In the gravel pack application, the epoxy resin is normally dissolved in an inert organic solvent and the solution added directly to the gravel pack slurry. Suitable solvents include, for example, aromatic hydrocarbons, alcohols, esters, ethers, ketones, and the like, and mixtures thereof. Specific solvents include, for example, toluene, xylene, isopropanol, n-butanol, ethyl acetate, methyl propionate, ethylene glycol mono-n-butyl ether, diethylene glycol monomethyl ether, diethylene glycol mono-n-butyl ether, methyl ethyl ketone, and the like. Suitable combinations of solvents include, for example, xylene/ethylene glycol monoethyl ether, toluene/ethylene glycol monoethyl ether, and the like. When employed with a resin of the bisphenol-A/epichlorohydrin type, a preferred embodiment is to employ from about 20 to about 75 parts of the aforementioned xylene/ethylene glocol ethyl ether combination of solvents per 100 parts by weight of resin. Selection and optimization of a solvent system is within the skill of the art.
The novel curing agents correspond to formula I ##STR5## wherein: m is from 0 to about 10, and preferably from 0 to about 4; each R independently is H or Y provided that at least one R is Y; and Y is
--CH2 CH(OH)CH2 O--C3 -C6 alkylene--Si(OR')3
and each R' independently is hydrogen or lower alkyl, and is preferably methyl or ethyl and is more preferably methyl.
The crosslinking agent of formula I is conveniently prepared by reacting an aromatic amine of formula IV ##STR6## m has the aforesaid meaning, with an epoxy silane of formula V ##STR7## wherein each R' independently is hydrogen or lower alkyl and is preferably methyl or ethyl, and is more preferably methyl.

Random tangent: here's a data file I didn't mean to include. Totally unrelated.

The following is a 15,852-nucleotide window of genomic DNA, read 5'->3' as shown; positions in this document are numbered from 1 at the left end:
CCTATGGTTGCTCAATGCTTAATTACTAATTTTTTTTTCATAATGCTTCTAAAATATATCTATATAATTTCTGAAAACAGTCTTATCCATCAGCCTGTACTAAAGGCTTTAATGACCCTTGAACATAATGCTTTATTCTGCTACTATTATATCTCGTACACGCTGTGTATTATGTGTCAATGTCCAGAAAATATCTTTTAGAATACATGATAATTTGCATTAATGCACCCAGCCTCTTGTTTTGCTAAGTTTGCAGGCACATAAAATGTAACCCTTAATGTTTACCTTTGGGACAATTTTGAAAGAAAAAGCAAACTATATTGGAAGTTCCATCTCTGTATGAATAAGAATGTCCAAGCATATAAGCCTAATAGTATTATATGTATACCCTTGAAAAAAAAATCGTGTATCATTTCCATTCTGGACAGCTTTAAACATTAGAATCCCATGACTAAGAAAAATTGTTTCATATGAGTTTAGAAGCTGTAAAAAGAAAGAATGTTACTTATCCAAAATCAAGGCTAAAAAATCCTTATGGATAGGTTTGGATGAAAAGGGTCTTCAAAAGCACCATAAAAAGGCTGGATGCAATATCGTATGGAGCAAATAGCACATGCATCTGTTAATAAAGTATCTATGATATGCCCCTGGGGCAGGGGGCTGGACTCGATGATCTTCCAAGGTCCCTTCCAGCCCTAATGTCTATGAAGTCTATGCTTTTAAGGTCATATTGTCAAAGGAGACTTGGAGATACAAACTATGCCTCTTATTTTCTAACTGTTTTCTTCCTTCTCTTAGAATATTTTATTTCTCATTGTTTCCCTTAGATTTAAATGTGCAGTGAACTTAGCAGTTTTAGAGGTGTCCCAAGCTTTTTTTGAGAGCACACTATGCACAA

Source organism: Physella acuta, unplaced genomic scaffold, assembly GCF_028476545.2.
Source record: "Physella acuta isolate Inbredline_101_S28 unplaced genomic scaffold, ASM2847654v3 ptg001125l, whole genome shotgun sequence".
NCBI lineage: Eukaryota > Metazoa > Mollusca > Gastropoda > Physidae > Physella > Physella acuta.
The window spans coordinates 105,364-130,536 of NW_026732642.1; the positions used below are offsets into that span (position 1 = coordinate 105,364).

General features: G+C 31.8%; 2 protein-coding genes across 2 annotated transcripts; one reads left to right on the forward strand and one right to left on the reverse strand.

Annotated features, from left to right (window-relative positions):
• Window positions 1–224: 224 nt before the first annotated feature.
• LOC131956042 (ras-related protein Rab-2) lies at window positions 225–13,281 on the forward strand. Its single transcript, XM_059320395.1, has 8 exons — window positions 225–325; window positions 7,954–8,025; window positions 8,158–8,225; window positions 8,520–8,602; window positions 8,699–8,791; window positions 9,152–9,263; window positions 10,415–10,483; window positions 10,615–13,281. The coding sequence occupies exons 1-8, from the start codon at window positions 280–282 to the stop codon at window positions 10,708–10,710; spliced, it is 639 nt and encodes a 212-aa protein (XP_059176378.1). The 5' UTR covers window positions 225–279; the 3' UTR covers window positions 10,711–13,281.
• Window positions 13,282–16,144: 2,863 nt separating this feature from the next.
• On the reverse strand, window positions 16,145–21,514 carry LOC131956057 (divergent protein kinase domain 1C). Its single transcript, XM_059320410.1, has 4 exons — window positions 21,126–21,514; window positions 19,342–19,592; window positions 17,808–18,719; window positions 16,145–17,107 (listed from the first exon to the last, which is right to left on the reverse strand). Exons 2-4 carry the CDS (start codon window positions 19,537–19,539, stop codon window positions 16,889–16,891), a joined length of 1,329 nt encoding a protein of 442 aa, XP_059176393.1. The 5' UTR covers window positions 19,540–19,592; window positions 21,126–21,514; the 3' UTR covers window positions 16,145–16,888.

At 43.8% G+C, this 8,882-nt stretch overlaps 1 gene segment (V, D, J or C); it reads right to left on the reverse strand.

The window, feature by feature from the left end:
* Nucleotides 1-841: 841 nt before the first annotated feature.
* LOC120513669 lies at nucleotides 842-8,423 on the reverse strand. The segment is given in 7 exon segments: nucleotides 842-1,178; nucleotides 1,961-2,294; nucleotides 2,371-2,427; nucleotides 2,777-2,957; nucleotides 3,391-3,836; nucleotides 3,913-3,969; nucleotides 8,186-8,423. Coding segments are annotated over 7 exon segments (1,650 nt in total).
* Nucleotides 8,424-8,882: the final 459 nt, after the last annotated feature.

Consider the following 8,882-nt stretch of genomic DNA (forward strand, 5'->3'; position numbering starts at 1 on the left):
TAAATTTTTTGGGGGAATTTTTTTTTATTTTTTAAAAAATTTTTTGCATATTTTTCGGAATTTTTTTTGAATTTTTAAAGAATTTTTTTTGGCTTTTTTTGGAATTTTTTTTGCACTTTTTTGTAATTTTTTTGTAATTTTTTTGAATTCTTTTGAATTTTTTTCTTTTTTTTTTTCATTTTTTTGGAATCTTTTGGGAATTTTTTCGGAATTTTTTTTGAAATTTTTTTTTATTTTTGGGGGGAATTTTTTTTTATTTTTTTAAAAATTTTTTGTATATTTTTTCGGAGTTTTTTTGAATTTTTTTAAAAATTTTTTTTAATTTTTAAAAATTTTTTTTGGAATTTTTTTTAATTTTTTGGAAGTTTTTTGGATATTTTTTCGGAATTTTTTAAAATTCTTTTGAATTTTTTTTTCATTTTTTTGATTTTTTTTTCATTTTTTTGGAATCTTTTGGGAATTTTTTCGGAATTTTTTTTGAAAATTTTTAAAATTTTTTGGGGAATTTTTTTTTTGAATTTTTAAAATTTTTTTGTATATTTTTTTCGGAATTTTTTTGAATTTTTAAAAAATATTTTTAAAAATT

The reaction is conducted by merely blending reactants IV and V together in liquid phase and under conditions sufficient to promote the reaction. The ratio of reactants can be varied from a substantial excess of IV up to one equivalent weight of IV per mole of V, based on the number of primary amino groups on IV. The reaction product of excess aromatic amine IV and the epoxy silane V is preferred because the excess of IV is also compatible in the epoxy resin system and it also functions as a crosslinking agent. The temperature of the reaction is likewise not critical as long as it is sufficient to promote the desired reaction at a reasonable rate and is below the thermal decomposition temperature of the reactant or reaction product and below the temperature at which the epoxy silane autopolymerizes. Normally, an acceptable rate of reaction is achieved at a reaction temperature of from about 60° C. to about 85° C. The reaction is also conducted under substantially anhydrous conditions due to the susceptibility of the epoxy silane V to hydrolyze. Epoxy silane reactants used in the preparation of I are normally selected such that R' is other than hydrogen. After the product I is formed, the degree of hydrolysis of the silane substituent is not particularly important and stringent efforts to prevent hydrolysis are not required.
The aromatic amine reactants IV are a known class of compounds. They are normally obtained from commercial sources as a mixture of polymethylene polyphenyleneamines, each component of which corresponds to formula IV but with different values for m. As a result, product I likewise is a mixture of compounds of formula I in which m is varied. Such mixtures are preferred due to the commercial availability of the starting material IV and to the fact that such mixtures are normally liquid rather than solid.
The epoxy silane reactants V are likewise a known class of compounds. Those members in which the (C3 -C6 alkylene) group is a --CH2 CH2 CH2 -- group are best known from a commercial standpoint and are thus preferred.
The crosslinking agents I can be used alone or in combination with other compatible curing agents. Examples of such compatible curing agents include, for example, aliphatic, cycloaliphatic, aromatic, and heterocyclic polyamines, such as the polymethylene polyphenyleneamines IV, ethylenediamine, diethylenetriamine, triethylenetetraamine, dimethylaminopropylamine, diethylaminopropylamine, piperidine, triethylamine, benzyldimethylamine, N,N-dimethylaminopyridine, 2-(N,N-dimethylaminomethyl)phenol, tris(dimethylaminomethyl)phenol, and the like. Such amino-containing curing agents are well known. See, for example, the texts by Lee et al. and May et al., cited above and U.S. Pat. No. 3,477,990 at column 8, lines 32-60.